Symptom Management

Pictured: Hans Gerdes

Hans Gerdes (center), Director of the Gastrointestinal Endoscopy Unit, is one of many specialists who provide nutritional and medical support to help patients cope with treatment side effects.

Pancreatic cancer is a complicated disease, usually affecting multiple organs and both the quality and length of a patient’s life. However, coordinated care by a multidisciplinary team of clinician-researchers with experience and expertise in treating the cancer and its related symptoms can help ensure quality of life for longer periods than has been possible in the past.

In many pancreatic cancers, control of symptoms is as important as treatment aimed at controlling the disease. When the disease is too widespread to be removed, palliative surgery or minimally invasive interventions may help prevent blockage of bile ducts and relieve symptoms such as jaundice, itching of the skin, nausea, vomiting, and fever. Because cancer of the pancreas and its treatment may interfere with production of digestive enzymes and insulin, patients may need to take medicines to help them digest food and maintain the proper blood sugar level.

Here is some additional information about symptom management for patients with pancreatic cancer.

  • Pain The pain of pancreatic cancer may be constant or intermittent, and can be caused by the spread of tumors to the network of nerves surrounding the pancreas. The pain associated with pancreatic cancer is now usually controllable. To learn more about Memorial Sloan Kettering’s approach to pain management and palliative care, visit the section of the overview on Pain Management.
  • Itching and Jaundice For patients whose disease can not be treated by surgery, itching and jaundice caused by blockage of the biliary tree by a pancreatic tumor can be managed by biliary drainage and stent placement. Depending on the location of blockage, biliary drainage and stent placement is performed by an interventional radiologists or a gastroenterologist.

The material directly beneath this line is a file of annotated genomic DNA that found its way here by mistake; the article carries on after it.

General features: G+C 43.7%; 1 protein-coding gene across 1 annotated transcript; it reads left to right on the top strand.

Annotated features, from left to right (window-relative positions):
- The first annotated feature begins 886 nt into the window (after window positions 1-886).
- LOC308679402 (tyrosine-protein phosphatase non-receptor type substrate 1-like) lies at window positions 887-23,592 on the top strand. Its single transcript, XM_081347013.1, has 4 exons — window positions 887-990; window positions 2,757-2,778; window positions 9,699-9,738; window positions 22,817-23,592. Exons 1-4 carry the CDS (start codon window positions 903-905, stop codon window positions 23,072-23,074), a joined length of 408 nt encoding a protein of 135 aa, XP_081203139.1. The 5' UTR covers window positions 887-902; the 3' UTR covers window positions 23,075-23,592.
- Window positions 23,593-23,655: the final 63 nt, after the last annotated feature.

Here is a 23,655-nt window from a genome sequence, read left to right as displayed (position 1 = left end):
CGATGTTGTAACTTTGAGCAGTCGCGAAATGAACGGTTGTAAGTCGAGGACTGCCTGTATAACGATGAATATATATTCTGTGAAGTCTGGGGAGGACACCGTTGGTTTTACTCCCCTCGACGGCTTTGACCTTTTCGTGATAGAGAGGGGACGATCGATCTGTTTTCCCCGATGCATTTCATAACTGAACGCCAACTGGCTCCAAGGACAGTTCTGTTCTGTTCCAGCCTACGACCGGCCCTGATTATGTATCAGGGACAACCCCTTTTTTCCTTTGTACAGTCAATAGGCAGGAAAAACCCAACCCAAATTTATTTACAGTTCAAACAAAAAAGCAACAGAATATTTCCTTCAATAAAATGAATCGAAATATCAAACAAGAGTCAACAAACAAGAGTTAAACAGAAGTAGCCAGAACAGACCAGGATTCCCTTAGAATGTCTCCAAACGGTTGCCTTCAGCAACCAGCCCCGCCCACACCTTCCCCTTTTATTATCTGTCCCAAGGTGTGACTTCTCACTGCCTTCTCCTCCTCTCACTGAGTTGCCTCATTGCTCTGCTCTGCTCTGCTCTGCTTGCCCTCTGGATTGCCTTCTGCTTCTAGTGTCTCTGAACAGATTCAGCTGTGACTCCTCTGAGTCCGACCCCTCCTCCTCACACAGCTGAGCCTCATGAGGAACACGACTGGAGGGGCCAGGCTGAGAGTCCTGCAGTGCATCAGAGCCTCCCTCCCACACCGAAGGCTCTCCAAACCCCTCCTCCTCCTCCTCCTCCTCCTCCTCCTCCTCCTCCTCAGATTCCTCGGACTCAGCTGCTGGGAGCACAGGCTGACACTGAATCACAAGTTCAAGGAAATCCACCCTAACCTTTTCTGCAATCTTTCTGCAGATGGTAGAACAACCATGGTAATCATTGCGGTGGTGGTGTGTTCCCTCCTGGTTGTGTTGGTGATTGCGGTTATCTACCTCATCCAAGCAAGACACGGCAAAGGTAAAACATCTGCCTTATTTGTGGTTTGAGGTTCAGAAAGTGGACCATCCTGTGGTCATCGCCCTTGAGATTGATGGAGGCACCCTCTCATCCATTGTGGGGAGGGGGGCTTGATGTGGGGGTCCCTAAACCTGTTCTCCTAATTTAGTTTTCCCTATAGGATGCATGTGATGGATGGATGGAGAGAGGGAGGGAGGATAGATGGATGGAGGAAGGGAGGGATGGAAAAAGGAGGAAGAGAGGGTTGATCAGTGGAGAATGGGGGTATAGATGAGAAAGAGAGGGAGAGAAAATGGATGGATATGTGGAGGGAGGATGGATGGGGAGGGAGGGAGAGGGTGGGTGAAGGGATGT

• Weight Loss Weight loss can result when cancer interferes with the basic food-processing functions of the pancreas. Patients may have problems digesting fatty foods. Endocrine cancers can sometimes cause problems with sugar metabolism, a condition that can be recognized by blood tests and, in rare cases, can be a cause of diabetes. Nutrition counseling and support are vital components of pancreatic cancer care.
  • Fatigue and Depression Memorial Sloan Kettering clinicians recognize that fatigue and depression are common in patients with pancreatic cancer. Our team monitors for these symptoms so that patients may receive prompt and caring management of fatigue and depression through our inpatient psycho-oncology services and outpatient Counseling Center.

Minimally Invasive Techniques for Pain Relief

By the time most patients receive a diagnosis of pancreatic cancer, their disease may be too advanced to be treated surgically. Pain is a frequent and debilitating symptom for these patients. Although the exact reason remains poorly understood, it is thought that the pain may be caused when pancreatic cancer cells invade a cluster of nerves in the abdomen known as the celiac plexus. A procedure known as neurolytic celiac plexus block (NCPB), which involves injecting a local anesthetic to disrupt pain signals from the celiac plexus, has been shown to significantly reduce pain and improve mood and life expectancy for patients with advanced pancreatic cancer.